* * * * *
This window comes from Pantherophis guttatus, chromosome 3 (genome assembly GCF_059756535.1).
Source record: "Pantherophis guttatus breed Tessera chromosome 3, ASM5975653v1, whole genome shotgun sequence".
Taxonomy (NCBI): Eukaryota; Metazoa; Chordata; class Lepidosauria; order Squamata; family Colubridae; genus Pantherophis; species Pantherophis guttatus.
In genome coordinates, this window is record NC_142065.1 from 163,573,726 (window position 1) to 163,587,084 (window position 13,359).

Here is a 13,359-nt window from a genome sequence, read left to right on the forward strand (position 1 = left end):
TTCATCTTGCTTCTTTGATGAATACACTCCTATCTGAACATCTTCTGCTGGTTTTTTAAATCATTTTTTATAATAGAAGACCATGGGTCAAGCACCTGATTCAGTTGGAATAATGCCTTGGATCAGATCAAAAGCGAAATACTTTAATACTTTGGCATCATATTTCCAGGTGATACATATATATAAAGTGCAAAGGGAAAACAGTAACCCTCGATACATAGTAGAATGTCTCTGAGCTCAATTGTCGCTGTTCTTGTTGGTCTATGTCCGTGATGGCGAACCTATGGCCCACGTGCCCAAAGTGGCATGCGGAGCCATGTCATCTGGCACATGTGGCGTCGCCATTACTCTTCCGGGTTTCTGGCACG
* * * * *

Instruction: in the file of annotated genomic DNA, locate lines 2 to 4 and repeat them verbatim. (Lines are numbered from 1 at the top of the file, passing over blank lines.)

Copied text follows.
Source record: "Pantherophis guttatus breed Tessera chromosome 3, ASM5975653v1, whole genome shotgun sequence".
Taxonomy (NCBI): Eukaryota; Metazoa; Chordata; class Lepidosauria; order Squamata; family Colubridae; genus Pantherophis; species Pantherophis guttatus.
In genome coordinates, this window is record NC_142065.1 from 163,573,726 (window position 1) to 163,587,084 (window position 13,359).